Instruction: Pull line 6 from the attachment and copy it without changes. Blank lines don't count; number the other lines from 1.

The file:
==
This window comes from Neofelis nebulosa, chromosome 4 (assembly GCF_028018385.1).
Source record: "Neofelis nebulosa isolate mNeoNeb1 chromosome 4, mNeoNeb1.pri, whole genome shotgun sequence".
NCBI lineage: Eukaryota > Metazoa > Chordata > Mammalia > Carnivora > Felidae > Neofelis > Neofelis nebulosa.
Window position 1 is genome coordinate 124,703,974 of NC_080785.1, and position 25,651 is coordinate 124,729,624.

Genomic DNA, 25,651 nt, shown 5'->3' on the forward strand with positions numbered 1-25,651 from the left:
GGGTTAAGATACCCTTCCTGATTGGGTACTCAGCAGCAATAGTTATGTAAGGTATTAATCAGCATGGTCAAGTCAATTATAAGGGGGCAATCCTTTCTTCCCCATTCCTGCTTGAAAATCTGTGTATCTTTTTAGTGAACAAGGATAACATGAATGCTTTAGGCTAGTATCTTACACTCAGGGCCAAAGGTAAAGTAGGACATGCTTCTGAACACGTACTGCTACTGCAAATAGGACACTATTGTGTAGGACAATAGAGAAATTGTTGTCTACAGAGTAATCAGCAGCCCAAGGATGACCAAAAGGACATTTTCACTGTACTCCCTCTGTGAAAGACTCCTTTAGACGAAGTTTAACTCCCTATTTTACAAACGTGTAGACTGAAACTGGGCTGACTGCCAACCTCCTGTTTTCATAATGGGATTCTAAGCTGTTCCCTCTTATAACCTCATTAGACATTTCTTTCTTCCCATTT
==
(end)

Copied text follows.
GGGTTAAGATACCCTTCCTGATTGGGTACTCAGCAGCAATAGTTATGTAAGGTATTAATCAGCATGGTCAAGTCAATTATAAGGGGGCAATCCTTTCTTCCCCATTCCTGCTTGAAAATCTGTGTATCTTTTTAGTGAACAAGGATAACATGAATGCTTTAGGCTAGTATCTTACACTCAGGGCCAAAGGTAAAGTAGGACATGCTTCTGAACACGTACTGCTACTGCAAATAGGACACTATTGTGTAGGACAATAGAGAAATTGTTGTCTACAGAGTAATCAGCAGCCCAAGGATGACCAAAAGGACATTTTCACTGTACTCCCTCTGTGAAAGACTCCTTTAGACGAAGTTTAACTCCCTATTTTACAAACGTGTAGACTGAAACTGGGCTGACTGCCAACCTCCTGTTTTCATAATGGGATTCTAAGCTGTTCCCTCTTATAACCTCATTAGACATTTCTTTCTTCCCATTT